In 2016, a futile exercise was made to issue one-rupee notes signed by the then senior most Secretary in the Finance Ministry, Ratan P. Watal. Interestingly, the order was issued by Shaktikanta Das on 28 January 2016, but the file never reached the final stage. Despite the printing of Re 1 notes costing more than their face value, a new series has come to be known as a “deliberate bureaucratic exercise”.

The Re 1 note does not have the word “I promise to pay the bearer”. According to the relevant Act, a one-rupee note is a “coin”. And, in accordance with the RBI Act 1934, the RBI cannot mint coins. While the RBI notes are a “liability”, the one-rupee note is an asset, just like other coins. Bureaucrats don’t believe in carrying a “liability”—even after retirement—but love to go down in history. 

One India 

Overzealous vigilante groups are changing humour lines, as this columnist discovered at a recent dinner hosted by a dear Muslim friend. It so happened that other than this writer, all guests, mostly with their wives, were from top Muslim families. Everybody knew everybody. All of them were well-educated and holding respectable positions in different professions and in their community. Amidst free laughter, the host suddenly, from across the drawing room, looked towards your humble writer with a mischievous smile and loudly proclaimed: “Hey, I just that realised you are the only Hindu here. So how are you feeling?” Shocked, the guests condemned the host and forced him to apologise. Soon after, an excellent dinner was served. Of course, there was no beef.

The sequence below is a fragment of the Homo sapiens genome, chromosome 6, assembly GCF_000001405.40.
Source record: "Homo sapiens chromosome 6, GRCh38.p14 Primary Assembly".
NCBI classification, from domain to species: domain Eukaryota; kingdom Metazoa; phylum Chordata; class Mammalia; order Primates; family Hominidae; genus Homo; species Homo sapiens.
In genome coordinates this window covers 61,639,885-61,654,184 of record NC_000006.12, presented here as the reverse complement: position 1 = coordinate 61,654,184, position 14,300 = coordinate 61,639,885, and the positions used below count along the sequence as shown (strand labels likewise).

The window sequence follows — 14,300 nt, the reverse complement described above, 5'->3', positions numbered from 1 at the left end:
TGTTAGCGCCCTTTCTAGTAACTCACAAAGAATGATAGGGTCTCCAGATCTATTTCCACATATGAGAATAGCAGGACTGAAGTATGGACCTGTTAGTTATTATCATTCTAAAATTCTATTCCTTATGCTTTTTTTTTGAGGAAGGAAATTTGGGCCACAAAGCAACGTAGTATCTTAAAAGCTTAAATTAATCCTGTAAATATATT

A bizarre idea for new Prez

Who will succeed “Dada” Pranab Mukherjee in the Rashtrapati Bhawan this July? The top leaders of 17 Opposition parties recently met on the invitation of Congress president Sonia Gandhi to “select” their common candidate. But, instead, they ended up discussing more about how to counter the BJP’s growing influence across the country. They are feeling frustrated as PM Modi has not called them to build a consensus on one suitable name, as is said to be the tradition, to avoid an election. Ask top BJP leaders as to who might be Modi’s choice, they say: “Don’t waste your time reading the PM’s mind.”